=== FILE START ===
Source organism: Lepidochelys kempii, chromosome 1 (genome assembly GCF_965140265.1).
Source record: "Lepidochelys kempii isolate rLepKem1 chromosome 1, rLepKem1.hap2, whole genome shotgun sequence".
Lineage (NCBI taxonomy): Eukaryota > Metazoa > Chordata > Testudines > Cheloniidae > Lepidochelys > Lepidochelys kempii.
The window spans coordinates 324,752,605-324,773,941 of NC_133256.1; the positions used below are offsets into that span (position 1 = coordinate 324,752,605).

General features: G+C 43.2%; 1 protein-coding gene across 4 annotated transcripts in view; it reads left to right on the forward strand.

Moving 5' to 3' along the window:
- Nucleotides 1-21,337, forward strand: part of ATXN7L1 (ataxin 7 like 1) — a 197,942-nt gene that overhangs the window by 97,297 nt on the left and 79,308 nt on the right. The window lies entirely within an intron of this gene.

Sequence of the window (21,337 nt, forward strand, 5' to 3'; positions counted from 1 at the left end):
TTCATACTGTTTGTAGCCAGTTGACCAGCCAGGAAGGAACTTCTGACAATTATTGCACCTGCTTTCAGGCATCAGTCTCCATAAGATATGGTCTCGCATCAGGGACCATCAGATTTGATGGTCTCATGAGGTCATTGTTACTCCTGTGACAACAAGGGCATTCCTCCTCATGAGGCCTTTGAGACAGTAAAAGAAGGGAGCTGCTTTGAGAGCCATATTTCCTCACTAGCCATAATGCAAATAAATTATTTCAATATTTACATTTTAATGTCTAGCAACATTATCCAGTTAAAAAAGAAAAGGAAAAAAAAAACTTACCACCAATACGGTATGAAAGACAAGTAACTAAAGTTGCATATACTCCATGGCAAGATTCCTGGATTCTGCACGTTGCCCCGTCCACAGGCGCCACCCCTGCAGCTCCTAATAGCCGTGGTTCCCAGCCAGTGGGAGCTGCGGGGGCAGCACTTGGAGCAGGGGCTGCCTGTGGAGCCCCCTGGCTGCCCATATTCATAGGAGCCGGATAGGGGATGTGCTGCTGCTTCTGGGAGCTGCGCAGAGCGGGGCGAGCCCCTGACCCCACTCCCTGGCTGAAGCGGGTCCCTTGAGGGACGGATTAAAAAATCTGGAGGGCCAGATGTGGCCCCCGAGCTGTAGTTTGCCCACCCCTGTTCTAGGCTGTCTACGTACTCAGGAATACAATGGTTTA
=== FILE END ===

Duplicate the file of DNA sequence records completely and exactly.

Source organism: Lepidochelys kempii, chromosome 1 (genome assembly GCF_965140265.1).
Source record: "Lepidochelys kempii isolate rLepKem1 chromosome 1, rLepKem1.hap2, whole genome shotgun sequence".
Lineage (NCBI taxonomy): Eukaryota > Metazoa > Chordata > Testudines > Cheloniidae > Lepidochelys > Lepidochelys kempii.
The window spans coordinates 324,752,605-324,773,941 of NC_133256.1; the positions used below are offsets into that span (position 1 = coordinate 324,752,605).

General features: G+C 43.2%; 1 protein-coding gene across 4 annotated transcripts in view; it reads left to right on the forward strand.

Moving 5' to 3' along the window:
- Nucleotides 1-21,337, forward strand: part of ATXN7L1 (ataxin 7 like 1) — a 197,942-nt gene that overhangs the window by 97,297 nt on the left and 79,308 nt on the right. The window lies entirely within an intron of this gene.

Sequence of the window (21,337 nt, forward strand, 5' to 3'; positions counted from 1 at the left end):
TTCATACTGTTTGTAGCCAGTTGACCAGCCAGGAAGGAACTTCTGACAATTATTGCACCTGCTTTCAGGCATCAGTCTCCATAAGATATGGTCTCGCATCAGGGACCATCAGATTTGATGGTCTCATGAGGTCATTGTTACTCCTGTGACAACAAGGGCATTCCTCCTCATGAGGCCTTTGAGACAGTAAAAGAAGGGAGCTGCTTTGAGAGCCATATTTCCTCACTAGCCATAATGCAAATAAATTATTTCAATATTTACATTTTAATGTCTAGCAACATTATCCAGTTAAAAAAGAAAAGGAAAAAAAAAACTTACCACCAATACGGTATGAAAGACAAGTAACTAAAGTTGCATATACTCCATGGCAAGATTCCTGGATTCTGCACGTTGCCCCGTCCACAGGCGCCACCCCTGCAGCTCCTAATAGCCGTGGTTCCCAGCCAGTGGGAGCTGCGGGGGCAGCACTTGGAGCAGGGGCTGCCTGTGGAGCCCCCTGGCTGCCCATATTCATAGGAGCCGGATAGGGGATGTGCTGCTGCTTCTGGGAGCTGCGCAGAGCGGGGCGAGCCCCTGACCCCACTCCCTGGCTGAAGCGGGTCCCTTGAGGGACGGATTAAAAAATCTGGAGGGCCAGATGTGGCCCCCGAGCTGTAGTTTGCCCACCCCTGTTCTAGGCTGTCTACGTACTCAGGAATACAATGGTTTA